A new bill proposed by a handful of Senate Democrats aims to make discrimination in the banking industry explicitly illegal for the first time, bridging a gap that left the financial services industry out of 1964 Civil Rights Act discrimination laws.
Senators Sherrod Brown (D-OH), Tina Smith (D-MN), Cory Booker (D-NJ), Bob Menendez (D-NJ), Elizabeth Warren (D-MA), and Chris Van Hollen (D-MD) introduced the Fair Access to Financial Services Act to fellow lawmakers on Wednesday.
The bill would prohibit banks from discriminating based on race, color, religion, national origin, sex, gender identity or sexual orientation.
The landmark Civil Rights Act of 1964 outlawed discrimination in many public places and businesses including hotels, restaurants, movie theaters and more -- but it notably left out banking institutions. The new bill, if passed into law, would allow a way for courts to hold banks accountable for discriminatory practices.
"Too many Black and brown Americans experience racial profiling and unequal treatment when trying to access services at banks and other financial institutions. Victims of discrimination are not even able to hold financial institutions accountable-it is shameful," Sen. Brown said in a statement.
"It is past time we pass legislation that explicitly outlaws discrimination in our nation’s financial system so that Black and brown people can have complete access to financial services free from harassment," Brown added.
Warren, a former presidential candidate, said that discrimination by "big banks" is "denying communities of color the chance to build real economic security."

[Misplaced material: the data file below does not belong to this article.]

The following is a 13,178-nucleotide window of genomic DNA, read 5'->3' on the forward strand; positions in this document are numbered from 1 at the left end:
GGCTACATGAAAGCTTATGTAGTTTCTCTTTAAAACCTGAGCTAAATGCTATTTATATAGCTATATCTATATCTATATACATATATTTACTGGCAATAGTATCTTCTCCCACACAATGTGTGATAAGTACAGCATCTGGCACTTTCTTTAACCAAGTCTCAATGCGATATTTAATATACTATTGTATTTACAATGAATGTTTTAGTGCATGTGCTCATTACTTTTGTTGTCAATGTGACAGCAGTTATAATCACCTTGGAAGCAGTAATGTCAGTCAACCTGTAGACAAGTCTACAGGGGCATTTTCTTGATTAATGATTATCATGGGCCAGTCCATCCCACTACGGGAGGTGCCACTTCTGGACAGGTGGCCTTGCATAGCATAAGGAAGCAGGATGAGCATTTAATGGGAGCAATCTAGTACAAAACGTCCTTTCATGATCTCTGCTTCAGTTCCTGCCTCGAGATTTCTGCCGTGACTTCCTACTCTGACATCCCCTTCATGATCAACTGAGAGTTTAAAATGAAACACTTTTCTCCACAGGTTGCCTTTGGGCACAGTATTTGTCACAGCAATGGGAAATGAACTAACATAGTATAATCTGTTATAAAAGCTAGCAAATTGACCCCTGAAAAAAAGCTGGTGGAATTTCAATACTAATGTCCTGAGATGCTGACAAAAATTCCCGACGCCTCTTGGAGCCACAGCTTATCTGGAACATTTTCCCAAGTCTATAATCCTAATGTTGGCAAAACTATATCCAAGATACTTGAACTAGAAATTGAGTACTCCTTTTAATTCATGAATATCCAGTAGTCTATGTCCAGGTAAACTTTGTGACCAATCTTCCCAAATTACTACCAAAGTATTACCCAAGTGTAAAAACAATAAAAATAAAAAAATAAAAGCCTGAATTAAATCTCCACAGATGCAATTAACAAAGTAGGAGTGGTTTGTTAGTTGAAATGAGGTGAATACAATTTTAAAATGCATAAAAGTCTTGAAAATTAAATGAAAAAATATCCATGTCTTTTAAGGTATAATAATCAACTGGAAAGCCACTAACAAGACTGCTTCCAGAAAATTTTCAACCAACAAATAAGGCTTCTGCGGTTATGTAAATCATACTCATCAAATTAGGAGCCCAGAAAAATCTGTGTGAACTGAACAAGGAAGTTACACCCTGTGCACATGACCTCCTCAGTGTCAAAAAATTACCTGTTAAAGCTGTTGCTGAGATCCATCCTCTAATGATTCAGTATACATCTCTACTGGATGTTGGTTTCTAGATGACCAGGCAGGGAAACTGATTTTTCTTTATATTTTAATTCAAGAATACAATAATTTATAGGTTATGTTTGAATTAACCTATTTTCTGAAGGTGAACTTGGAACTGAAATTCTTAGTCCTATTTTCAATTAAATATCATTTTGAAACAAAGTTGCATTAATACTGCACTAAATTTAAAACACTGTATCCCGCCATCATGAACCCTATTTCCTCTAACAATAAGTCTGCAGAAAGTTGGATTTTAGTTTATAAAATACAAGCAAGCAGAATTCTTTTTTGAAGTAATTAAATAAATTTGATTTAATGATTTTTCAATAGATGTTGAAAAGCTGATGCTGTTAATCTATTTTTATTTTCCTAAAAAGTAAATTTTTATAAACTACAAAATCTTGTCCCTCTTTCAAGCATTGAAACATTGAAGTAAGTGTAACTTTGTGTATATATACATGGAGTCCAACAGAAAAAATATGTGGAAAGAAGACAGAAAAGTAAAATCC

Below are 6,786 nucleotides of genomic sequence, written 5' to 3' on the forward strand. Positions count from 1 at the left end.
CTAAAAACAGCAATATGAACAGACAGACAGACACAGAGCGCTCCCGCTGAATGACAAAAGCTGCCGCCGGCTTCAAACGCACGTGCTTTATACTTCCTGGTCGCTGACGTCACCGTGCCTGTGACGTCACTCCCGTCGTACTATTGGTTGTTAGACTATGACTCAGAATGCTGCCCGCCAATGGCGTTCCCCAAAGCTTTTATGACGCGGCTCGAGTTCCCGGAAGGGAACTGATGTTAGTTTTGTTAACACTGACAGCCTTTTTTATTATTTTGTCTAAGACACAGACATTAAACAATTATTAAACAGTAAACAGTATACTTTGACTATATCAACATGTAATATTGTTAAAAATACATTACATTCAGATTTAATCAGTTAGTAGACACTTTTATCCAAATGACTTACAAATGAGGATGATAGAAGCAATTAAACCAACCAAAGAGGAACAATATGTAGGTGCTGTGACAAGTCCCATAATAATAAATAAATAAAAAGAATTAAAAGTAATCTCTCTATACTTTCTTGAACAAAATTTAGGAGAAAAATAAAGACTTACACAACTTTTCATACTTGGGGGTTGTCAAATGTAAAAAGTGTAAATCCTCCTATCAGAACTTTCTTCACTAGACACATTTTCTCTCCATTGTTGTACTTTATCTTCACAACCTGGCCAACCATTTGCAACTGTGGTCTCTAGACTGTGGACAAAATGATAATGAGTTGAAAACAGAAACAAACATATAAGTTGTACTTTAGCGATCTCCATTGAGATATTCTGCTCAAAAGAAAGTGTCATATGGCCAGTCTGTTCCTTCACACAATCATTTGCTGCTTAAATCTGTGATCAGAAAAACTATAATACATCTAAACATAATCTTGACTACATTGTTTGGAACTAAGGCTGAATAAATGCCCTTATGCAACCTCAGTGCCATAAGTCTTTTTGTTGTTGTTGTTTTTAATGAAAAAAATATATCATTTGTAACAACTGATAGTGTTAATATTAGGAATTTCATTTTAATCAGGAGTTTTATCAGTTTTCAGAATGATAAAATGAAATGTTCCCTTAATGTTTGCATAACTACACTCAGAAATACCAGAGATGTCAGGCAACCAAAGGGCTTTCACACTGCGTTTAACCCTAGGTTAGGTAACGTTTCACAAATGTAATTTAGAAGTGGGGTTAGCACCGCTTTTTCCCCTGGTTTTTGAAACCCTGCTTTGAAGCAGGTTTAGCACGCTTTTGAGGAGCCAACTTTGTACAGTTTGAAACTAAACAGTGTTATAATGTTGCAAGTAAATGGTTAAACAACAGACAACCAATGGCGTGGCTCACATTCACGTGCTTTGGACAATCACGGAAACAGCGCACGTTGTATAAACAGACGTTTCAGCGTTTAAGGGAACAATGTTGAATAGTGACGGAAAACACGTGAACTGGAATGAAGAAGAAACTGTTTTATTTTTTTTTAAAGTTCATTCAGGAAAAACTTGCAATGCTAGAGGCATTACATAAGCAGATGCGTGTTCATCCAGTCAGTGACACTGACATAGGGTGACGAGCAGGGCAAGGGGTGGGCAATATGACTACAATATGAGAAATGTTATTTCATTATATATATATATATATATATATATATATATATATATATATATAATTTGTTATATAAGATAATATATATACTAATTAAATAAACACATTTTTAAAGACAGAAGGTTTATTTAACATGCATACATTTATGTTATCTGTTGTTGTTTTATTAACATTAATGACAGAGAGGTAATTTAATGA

The Massachusetts senator added that the bill is "a step in the right direction to help root out the systemic racism that has pervaded our financial institutions for decades."
Booker, also a former presidential candidate, called access to financial institutions "a fundamental building block for economic security."
"But persistent, unchecked racial discrimination has unjustly blocked many Black and brown Americans from accessing financial services," Booker said. "Equal access to these critical services must be a right guaranteed by federal law and financial institutions must be held accountable for putting an end to systemic discrimination and harassment of any kind."
The lawmakers said the bill comes in response to a myriad of reports of discrimination in the banking sector, specifically linking to a New York Times investigation from June. The lawmakers added that the proposed legislation has been endorsed by the NAACP and a handful of other civil rights organizations.
Many critics have blamed systemic racism at financial institutions and beyond for the nation's large racial wealth gap.
In 2016, the typical white family had a net worth nearly 10 times that of a Black family, according to a Brookings Institute analysis. Moreover, an Urban Institute report from 2019 also found that the gap between Black and white homeownership rates in the U.S. had increased to 30.1% in 2017 -- a wider gap than when race-based discrimination against homebuyers in the U.S. was legal.
Protests over police brutality and systemic racism erupted across the country this summer and put renewed pressure on banks to address these issues.
Earlier this month, banking giant JPMorgan Chase pledged to invest $30 billion to help ameliorate the racial wealth gap in the U.S. and "reduce systemic racism against Black and Latinx people."
The investment bank said the $30 billion commitment over the next five years will come in the form of loans, equity and direct funding to promote affordable housing, grow Black- and Latinx-owned businesses, improve access to banking in communities of color and build a more diverse workforce.